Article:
Figure 1: The steam yacht Kanawha II underway prior to her World War I Navy service. She was acquired by the Navy and commissioned on 28 April 1917 as USS Kanawha II (SP-130). Renamed Piqua on 1 March 1918, she was returned to her owner on 1 July 1919. The original print is in National Archives' Record Group 19-LCM. US Naval History and Heritage Command Photograph. Click on photograph for larger image.
Figure 2: USS Piqua (SP-130) dressed with flags on 4 July 1918, as flagship of the US District Commander at Lorient, France. Note her pattern camouflage. US Naval History and Heritage Command Photograph. Click on photograph for larger image.
Figure 3: USS Piqua (SP-130) photographed on 4 July 1918, as flagship of the US District Commander at Lorient, France. US Naval History and Heritage Command Photograph. Click on photograph for larger image.
Figure 4: USS Piqua (SP-130) off Lorient, France, circa 1918. She is painted in a distinctive camouflage pattern. The French Navy machinist school is in the extreme right distance. Donation of Dr. Mark Kulikowski, 2011. US Naval History and Heritage Command Photograph. Click on photograph for larger image.
The 575-ton steam yacht Kanawha II was built by the Gas Engine and Power Company and the Charles L. Seabury Company at Morris Heights, New York, in 1898. After nearly two decades of use as a pleasure craft, Kanawha II was acquired by the US Navy from her owner, John Borden, on 28 April 1917 for use as a patrol boat during World War I. The ship was commissioned into the Navy on the same day as USS Kanawha II and was given the designation SP-130. The former owner, John Borden, was now a Lieutenant Commander in the US Navy and was given command of his yacht, which was quickly converted into a patrol boat. The ship was 227 feet long and 24 feet wide, had a top speed of 20 knots, and had a crew of 65 officers and men. Kanawha II was armed with four 3-inch guns and one 6-pounder.
During her first three weeks after being commissioned, Kanawha II performed various patrol and escort duties off the coast of New York. She then was equipped for overseas service and on 9 June 1917 sailed for Europe. Kanawha II arrived at Brest, France, on 4 July, one of the first of many US warships to reach Europe following America’s entry into World War I.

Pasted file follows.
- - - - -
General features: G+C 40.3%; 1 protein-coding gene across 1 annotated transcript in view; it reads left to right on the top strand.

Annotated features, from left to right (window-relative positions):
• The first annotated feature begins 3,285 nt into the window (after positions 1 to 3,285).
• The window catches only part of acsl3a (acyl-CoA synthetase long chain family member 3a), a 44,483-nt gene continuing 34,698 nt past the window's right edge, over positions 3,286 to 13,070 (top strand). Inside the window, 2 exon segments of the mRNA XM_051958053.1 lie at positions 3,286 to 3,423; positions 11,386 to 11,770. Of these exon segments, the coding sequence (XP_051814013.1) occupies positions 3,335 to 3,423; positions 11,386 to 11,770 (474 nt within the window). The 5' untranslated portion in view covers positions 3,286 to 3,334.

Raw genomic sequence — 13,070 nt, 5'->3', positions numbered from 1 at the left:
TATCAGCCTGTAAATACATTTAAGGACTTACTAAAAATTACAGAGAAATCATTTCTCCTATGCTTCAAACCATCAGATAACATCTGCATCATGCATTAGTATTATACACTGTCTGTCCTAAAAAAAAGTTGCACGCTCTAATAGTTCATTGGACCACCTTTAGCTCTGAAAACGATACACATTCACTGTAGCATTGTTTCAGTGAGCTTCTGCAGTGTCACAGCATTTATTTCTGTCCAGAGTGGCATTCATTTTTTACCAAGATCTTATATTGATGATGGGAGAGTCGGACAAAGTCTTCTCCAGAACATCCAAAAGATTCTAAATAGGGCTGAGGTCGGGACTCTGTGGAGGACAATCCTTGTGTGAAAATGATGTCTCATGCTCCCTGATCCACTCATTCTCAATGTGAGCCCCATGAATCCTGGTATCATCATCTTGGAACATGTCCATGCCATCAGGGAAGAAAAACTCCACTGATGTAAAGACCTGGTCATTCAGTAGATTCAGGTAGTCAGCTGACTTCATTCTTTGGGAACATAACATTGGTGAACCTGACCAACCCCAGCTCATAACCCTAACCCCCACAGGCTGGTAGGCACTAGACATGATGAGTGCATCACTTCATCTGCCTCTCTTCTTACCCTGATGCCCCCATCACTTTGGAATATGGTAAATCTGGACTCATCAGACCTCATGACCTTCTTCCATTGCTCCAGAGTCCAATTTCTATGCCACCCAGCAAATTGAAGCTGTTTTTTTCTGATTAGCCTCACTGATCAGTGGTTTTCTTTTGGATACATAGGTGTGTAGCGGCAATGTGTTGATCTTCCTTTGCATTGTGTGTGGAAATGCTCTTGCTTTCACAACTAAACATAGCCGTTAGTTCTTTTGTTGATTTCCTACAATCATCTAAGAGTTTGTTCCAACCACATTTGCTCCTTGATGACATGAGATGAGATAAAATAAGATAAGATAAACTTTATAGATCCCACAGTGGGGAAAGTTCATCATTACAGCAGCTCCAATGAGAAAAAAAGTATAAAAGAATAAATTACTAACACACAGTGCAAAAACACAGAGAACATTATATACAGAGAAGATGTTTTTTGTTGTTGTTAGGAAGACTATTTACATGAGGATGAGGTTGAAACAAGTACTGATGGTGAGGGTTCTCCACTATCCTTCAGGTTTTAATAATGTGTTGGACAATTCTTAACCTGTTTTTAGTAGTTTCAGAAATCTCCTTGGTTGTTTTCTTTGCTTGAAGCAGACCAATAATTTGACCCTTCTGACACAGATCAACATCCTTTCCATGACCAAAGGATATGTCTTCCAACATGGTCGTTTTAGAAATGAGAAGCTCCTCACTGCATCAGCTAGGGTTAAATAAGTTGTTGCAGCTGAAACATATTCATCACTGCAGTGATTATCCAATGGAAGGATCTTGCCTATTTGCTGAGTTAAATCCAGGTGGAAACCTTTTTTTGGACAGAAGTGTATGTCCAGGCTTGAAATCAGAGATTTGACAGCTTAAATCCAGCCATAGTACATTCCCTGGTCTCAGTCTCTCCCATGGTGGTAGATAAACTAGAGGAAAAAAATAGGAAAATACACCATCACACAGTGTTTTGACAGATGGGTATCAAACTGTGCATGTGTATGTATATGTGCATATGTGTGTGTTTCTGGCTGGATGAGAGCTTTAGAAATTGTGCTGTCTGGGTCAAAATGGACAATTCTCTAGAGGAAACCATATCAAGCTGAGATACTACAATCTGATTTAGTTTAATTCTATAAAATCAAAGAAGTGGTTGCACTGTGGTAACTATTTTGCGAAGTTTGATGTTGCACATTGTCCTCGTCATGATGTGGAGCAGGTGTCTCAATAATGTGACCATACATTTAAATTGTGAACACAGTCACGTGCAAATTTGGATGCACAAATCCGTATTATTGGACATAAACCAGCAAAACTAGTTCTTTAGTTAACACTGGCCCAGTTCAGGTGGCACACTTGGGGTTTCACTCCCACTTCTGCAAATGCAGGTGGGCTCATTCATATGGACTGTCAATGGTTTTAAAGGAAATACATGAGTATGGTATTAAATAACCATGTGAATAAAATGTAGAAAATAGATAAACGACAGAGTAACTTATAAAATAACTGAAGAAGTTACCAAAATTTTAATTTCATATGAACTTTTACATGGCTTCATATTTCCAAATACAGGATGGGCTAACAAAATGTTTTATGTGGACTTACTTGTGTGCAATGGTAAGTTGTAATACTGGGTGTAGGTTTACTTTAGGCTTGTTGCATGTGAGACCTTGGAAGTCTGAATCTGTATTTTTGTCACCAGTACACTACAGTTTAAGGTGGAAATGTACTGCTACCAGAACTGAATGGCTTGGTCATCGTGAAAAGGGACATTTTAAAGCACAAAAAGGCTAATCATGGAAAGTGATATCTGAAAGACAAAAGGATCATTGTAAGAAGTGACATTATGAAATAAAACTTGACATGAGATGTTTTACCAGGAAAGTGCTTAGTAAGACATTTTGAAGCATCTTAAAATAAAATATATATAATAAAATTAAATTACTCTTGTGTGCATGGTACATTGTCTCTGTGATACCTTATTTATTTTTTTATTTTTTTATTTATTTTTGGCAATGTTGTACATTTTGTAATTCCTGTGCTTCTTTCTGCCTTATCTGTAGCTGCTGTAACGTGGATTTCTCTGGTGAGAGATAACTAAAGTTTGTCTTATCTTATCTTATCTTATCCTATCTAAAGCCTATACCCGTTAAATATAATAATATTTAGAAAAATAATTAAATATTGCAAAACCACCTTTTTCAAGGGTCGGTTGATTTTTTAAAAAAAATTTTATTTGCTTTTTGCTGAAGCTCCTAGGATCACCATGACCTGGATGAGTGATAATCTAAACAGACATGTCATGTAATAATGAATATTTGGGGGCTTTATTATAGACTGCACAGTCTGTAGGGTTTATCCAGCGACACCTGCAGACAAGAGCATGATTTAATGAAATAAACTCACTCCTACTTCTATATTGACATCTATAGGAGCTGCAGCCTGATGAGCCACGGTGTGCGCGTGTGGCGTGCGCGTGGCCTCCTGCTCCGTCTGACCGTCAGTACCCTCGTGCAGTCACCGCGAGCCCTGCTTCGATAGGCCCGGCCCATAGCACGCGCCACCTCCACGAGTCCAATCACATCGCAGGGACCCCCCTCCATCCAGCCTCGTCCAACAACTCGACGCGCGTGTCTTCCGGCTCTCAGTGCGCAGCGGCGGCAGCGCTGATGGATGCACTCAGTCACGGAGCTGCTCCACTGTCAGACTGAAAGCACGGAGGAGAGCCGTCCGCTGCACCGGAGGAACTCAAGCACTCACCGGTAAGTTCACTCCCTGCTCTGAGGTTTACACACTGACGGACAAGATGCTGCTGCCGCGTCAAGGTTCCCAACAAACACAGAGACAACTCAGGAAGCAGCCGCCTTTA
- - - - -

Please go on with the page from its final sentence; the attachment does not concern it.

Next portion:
Two weeks after her arrival to France, Kanawha II began patrol duties off the coast of Brest. On 3 September 1917, the patrol boat sighted her first U-boat periscope off the French coast. Unfortunately, she was too far away from the submarine to launch a successful attack. While escorting a convoy on 28 November, Kanawha II sighted another U-boat. She immediately alerted the rest of the convoy and the U-boat was later tracked and sunk by two other patrol vessels that were equipped with depth charges (Kanawha II did not have any, probably because of her size and the way she was built). The convoy eventually made it to port without suffering any losses.
On 1 March 1918, the ship was re-named USS Piqua (SP-130), after a city in Ohio that was named for a tribe of Shawnee Indians. The change probably occurred to avoid confusion with a Navy oiler named USS Kanawha. On 16 July 1918, Piqua sighted her third U-boat, which was on an almost parallel course with the convoy the patrol boat was escorting. Piqua steamed to within 11,000 yards of the U-boat and began firing her guns at the submarine. The gun crews, though, were unable to actually see their target due to the poor positioning of their guns. They had to aim according to ranges and bearings that were estimated and called down to them from the bridge. Although Piqua did not score any hits, she did force the U-boat to abandon its attack on the convoy.
Piqua continued to patrol off the coast of France until the end of the war (11 November 1918) and well into 1919. On 20 May 1919, the ship sailed to New York. After making stops in the Azores and at Bermuda, Piqua anchored off Tompkinsville, Staten Island, New York. She later docked at Morris Heights, New York, and was decommissioned and returned to her owner, John Borden, on 1 July 1919. The ship was later purchased in April 1920 by Marcus Garvey of the Black Star Line and re-named Antonio Maceo. The yacht was abandoned in 1922 at Antilla Harbor, Cuba, and her final fate is unknown.